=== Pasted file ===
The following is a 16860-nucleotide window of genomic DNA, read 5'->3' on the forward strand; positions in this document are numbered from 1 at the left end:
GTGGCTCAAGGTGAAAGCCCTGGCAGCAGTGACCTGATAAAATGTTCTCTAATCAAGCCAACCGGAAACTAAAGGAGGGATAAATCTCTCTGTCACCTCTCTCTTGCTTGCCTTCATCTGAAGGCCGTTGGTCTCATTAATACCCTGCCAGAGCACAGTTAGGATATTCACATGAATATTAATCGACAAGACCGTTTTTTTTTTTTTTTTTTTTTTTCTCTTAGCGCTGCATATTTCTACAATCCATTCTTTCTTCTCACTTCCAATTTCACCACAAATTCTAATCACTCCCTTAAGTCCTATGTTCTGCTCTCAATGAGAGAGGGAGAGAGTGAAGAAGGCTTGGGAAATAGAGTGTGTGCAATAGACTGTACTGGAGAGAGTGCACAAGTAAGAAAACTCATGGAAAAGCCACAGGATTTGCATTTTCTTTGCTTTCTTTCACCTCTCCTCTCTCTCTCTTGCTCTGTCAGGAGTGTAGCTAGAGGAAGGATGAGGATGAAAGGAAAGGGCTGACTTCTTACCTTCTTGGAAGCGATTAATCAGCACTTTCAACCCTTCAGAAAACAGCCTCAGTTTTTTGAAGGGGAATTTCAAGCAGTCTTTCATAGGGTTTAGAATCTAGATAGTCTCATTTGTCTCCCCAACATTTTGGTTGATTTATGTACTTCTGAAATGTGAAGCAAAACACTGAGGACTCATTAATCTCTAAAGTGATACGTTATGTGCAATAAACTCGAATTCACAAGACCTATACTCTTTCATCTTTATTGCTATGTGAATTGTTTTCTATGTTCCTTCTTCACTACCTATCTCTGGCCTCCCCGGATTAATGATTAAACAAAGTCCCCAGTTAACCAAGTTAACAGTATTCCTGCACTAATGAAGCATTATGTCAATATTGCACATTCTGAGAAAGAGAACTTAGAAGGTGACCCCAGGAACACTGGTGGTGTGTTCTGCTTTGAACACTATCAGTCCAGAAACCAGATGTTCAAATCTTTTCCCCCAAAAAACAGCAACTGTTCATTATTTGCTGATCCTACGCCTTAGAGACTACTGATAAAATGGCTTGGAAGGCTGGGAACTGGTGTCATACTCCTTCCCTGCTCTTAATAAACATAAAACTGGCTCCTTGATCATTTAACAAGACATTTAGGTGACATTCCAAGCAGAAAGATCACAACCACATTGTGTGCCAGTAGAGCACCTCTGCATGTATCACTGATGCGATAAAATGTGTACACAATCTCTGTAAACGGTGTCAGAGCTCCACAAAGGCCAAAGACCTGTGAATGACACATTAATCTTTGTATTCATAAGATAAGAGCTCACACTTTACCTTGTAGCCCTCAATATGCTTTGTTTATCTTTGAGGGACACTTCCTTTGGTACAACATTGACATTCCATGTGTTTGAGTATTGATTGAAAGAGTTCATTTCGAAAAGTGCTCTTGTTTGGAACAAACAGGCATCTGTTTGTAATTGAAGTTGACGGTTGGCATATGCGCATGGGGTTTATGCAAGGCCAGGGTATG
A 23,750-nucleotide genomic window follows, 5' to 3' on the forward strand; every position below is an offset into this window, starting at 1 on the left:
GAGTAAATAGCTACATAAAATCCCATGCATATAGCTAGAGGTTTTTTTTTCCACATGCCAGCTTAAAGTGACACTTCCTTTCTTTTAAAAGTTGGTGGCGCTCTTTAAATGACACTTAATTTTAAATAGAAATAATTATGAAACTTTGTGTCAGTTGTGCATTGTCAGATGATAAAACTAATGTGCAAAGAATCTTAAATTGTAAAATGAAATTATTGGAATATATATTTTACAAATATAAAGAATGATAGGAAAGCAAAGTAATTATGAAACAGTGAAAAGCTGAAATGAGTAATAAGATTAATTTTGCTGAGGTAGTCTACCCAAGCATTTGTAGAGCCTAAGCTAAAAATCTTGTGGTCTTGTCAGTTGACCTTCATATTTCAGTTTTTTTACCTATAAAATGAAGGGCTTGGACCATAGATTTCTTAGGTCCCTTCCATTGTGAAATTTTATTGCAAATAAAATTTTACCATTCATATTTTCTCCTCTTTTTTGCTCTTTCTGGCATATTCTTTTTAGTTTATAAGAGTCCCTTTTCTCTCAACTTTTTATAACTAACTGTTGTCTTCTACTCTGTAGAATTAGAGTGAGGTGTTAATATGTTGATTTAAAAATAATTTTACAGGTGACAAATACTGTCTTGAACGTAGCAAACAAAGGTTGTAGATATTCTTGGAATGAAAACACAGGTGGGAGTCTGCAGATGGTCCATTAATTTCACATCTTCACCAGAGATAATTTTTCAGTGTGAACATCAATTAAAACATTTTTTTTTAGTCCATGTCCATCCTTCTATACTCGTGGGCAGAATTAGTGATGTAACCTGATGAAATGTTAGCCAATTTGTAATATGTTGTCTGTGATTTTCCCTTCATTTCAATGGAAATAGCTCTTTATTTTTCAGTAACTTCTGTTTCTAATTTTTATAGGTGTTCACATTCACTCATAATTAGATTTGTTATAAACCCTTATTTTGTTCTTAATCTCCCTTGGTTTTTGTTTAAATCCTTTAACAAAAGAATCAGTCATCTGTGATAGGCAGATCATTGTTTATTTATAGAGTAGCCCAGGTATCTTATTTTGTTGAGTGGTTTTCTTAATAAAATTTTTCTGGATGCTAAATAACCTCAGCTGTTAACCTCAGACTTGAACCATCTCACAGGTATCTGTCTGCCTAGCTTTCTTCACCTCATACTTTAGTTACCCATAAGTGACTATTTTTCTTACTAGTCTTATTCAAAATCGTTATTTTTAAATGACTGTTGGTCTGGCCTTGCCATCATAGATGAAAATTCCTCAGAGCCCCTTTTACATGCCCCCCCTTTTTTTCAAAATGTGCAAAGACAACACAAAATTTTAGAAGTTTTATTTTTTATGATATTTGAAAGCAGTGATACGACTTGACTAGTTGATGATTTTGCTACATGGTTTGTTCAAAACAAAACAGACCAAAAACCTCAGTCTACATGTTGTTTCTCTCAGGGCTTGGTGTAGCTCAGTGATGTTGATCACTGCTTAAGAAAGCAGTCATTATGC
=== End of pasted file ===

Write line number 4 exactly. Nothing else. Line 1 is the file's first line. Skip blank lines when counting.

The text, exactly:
GAGTAAATAGCTACATAAAATCCCATGCATATAGCTAGAGGTTTTTTTTTCCACATGCCAGCTTAAAGTGACACTTCCTTTCTTTTAAAAGTTGGTGGCGCTCTTTAAATGACACTTAATTTTAAATAGAAATAATTATGAAACTTTGTGTCAGTTGTGCATTGTCAGATGATAAAACTAATGTGCAAAGAATCTTAAATTGTAAAATGAAATTATTGGAATATATATTTTACAAATATAAAGAATGATAGGAAAGCAAAGTAATTATGAAACAGTGAAAAGCTGAAATGAGTAATAAGATTAATTTTGCTGAGGTAGTCTACCCAAGCATTTGTAGAGCCTAAGCTAAAAATCTTGTGGTCTTGTCAGTTGACCTTCATATTTCAGTTTTTTTACCTATAAAATGAAGGGCTTGGACCATAGATTTCTTAGGTCCCTTCCATTGTGAAATTTTATTGCAAATAAAATTTTACCATTCATATTTTCTCCTCTTTTTTGCTCTTTCTGGCATATTCTTTTTAGTTTATAAGAGTCCCTTTTCTCTCAACTTTTTATAACTAACTGTTGTCTTCTACTCTGTAGAATTAGAGTGAGGTGTTAATATGTTGATTTAAAAATAATTTTACAGGTGACAAATACTGTCTTGAACGTAGCAAACAAAGGTTGTAGATATTCTTGGAATGAAAACACAGGTGGGAGTCTGCAGATGGTCCATTAATTTCACATCTTCACCAGAGATAATTTTTCAGTGTGAACATCAATTAAAACATTTTTTTTTAGTCCATGTCCATCCTTCTATACTCGTGGGCAGAATTAGTGATGTAACCTGATGAAATGTTAGCCAATTTGTAATATGTTGTCTGTGATTTTCCCTTCATTTCAATGGAAATAGCTCTTTATTTTTCAGTAACTTCTGTTTCTAATTTTTATAGGTGTTCACATTCACTCATAATTAGATTTGTTATAAACCCTTATTTTGTTCTTAATCTCCCTTGGTTTTTGTTTAAATCCTTTAACAAAAGAATCAGTCATCTGTGATAGGCAGATCATTGTTTATTTATAGAGTAGCCCAGGTATCTTATTTTGTTGAGTGGTTTTCTTAATAAAATTTTTCTGGATGCTAAATAACCTCAGCTGTTAACCTCAGACTTGAACCATCTCACAGGTATCTGTCTGCCTAGCTTTCTTCACCTCATACTTTAGTTACCCATAAGTGACTATTTTTCTTACTAGTCTTATTCAAAATCGTTATTTTTAAATGACTGTTGGTCTGGCCTTGCCATCATAGATGAAAATTCCTCAGAGCCCCTTTTACATGCCCCCCCTTTTTTTCAAAATGTGCAAAGACAACACAAAATTTTAGAAGTTTTATTTTTTATGATATTTGAAAGCAGTGATACGACTTGACTAGTTGATGATTTTGCTACATGGTTTGTTCAAAACAAAACAGACCAAAAACCTCAGTCTACATGTTGTTTCTCTCAGGGCTTGGTGTAGCTCAGTGATGTTGATCACTGCTTAAGAAAGCAGTCATTATGC